The capability of on-the-go NIR spectroscopy to assess the grapevine water status and the large number of measurements this technique can provide in a flexible and reliable way, enables the quantification and mapping of the variability of the plant water status of a vineyard. As observed in the maps for two given dates in seasons 2015 and 2016, two differentiated zones of plant water status within the studied plot could be delineated (green vs. other than green areas in the maps of this work) and separately irrigated using different watering doses and schedules. Hence, these vineyard water status maps obtained from the NIR-based predicted values of ψs are very valuable for the wine industry, in terms of sustainability and cost savings (e.g., Water and energy saving) particularly in the current woldwide scenario of increased water scarcity.

Although the on-the-go NIR spectroscopy proximal method has proven to successfully monitor the spatial variability of the grapevine water status within a vineyard, further research involving a wider range of grapevine cultivars, seasons, and locations should be conducted with the goal of developing even more accurate and robust, global predictive models. Another approach to be tested would involve the identification of the most discriminant wavelengths in the spectral range of operation in the built models. This would open a new line of research that could potentially enable the definition and computation of spectral indices in this NIR region, which respond to the plant water status changes.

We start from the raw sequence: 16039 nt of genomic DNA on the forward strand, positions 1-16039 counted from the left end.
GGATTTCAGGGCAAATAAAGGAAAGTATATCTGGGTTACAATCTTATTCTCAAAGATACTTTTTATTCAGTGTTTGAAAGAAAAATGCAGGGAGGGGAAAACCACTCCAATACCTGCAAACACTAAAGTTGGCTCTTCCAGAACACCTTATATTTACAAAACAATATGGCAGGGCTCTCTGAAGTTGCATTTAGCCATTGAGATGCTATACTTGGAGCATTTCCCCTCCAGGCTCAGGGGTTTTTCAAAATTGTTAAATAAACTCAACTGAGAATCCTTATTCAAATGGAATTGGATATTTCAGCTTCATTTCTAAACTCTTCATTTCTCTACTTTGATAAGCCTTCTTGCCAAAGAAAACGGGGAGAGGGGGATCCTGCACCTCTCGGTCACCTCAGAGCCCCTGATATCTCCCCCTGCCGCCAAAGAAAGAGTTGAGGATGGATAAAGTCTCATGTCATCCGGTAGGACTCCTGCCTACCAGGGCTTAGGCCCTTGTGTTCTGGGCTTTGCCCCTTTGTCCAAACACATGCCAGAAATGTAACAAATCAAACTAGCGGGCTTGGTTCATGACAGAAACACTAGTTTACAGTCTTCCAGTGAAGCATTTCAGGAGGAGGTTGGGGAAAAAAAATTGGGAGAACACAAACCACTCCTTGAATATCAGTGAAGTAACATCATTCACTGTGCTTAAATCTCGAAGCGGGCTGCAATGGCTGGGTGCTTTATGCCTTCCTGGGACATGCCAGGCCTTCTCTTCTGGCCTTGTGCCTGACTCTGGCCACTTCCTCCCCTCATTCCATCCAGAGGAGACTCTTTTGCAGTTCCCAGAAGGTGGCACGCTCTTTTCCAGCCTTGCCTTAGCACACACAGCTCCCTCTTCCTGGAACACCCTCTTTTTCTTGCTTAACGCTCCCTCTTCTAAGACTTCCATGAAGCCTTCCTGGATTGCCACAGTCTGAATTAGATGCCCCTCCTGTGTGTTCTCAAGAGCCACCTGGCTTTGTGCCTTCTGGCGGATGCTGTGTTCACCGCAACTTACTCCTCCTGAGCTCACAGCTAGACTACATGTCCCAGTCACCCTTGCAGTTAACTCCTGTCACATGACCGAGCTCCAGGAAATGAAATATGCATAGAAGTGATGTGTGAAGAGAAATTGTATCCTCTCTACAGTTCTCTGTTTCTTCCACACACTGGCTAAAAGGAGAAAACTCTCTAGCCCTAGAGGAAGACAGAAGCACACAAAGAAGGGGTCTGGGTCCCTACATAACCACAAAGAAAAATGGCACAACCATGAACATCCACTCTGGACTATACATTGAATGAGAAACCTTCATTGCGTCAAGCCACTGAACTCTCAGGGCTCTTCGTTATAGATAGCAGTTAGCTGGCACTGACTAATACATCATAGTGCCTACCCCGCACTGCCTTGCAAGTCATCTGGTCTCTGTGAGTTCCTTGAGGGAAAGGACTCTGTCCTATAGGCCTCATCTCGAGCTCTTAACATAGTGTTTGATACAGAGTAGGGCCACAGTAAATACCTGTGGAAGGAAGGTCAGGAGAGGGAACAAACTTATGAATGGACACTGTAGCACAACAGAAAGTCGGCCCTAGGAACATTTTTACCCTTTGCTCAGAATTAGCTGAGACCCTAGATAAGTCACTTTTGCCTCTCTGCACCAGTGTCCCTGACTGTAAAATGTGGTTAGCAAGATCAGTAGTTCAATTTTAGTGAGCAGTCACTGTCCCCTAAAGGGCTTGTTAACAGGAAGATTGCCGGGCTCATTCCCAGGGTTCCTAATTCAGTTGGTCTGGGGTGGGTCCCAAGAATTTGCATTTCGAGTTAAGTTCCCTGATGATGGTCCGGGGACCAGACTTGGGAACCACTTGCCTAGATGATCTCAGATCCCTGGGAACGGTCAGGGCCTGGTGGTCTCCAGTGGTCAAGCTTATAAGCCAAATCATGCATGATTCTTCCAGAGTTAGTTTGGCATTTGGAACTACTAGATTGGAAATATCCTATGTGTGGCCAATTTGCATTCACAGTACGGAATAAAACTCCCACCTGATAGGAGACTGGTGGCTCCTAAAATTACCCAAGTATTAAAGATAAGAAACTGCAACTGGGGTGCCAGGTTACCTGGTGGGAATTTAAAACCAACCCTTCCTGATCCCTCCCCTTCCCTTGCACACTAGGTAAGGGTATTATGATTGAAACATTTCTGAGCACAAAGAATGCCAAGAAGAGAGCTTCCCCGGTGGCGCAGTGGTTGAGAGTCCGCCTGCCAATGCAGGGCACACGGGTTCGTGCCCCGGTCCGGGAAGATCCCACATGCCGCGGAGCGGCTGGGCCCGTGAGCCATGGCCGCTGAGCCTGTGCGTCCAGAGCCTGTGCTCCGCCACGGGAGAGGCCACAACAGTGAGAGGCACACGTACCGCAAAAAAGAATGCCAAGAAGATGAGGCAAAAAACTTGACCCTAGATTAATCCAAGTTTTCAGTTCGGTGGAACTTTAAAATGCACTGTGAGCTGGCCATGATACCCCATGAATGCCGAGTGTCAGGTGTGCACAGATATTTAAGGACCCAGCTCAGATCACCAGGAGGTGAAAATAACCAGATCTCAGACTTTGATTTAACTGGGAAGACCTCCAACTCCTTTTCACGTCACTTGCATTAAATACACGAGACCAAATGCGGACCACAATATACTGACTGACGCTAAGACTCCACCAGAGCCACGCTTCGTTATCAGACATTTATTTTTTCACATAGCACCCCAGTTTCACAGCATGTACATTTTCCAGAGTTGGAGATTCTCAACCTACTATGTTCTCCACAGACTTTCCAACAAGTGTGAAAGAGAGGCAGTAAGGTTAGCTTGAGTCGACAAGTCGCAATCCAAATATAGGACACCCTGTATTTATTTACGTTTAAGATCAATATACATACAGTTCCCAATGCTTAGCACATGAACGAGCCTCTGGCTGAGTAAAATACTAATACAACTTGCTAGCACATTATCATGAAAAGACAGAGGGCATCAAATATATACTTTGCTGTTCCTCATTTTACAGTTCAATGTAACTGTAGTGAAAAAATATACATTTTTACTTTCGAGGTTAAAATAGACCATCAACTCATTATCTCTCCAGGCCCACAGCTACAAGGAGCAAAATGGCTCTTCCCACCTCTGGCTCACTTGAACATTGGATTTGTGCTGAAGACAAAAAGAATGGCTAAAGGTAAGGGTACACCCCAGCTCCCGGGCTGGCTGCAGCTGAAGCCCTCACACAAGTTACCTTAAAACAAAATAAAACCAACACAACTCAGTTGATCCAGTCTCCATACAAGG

Conclusion

A helpful tool to assess the plant water status in vineyards involving proximal NIR spectroscopy, acquired on-the-go from a moving vehicle has been generated and extensively validated against the stem water potential, which is a widely used plant water status indicator. The developed models proved to be robust and capable of yield water status estimations in commercial vineyards. Their performance and the vast amount of data that this on-the-go spectral solution provides, facilitates the exploitation of this non-destructive technology to appraise and map the vineyard water status variability with a high spatial and temporal resolution. This spectral system could be installed in any agricultural vehicle and its measurements would be of great interest and help to the grape and wine industry to define and schedule precise irrigation strategies.

Author Contributions

MD and JT: Designed the experimental layout, helped during field measurements and wrote the manuscript; JF-N and SG: Acquired spectral measurements, prepared some figures and built the maps; SG: Created the algorithm for spectral assignment; JF-N and MM: Analyzed the data and built the models.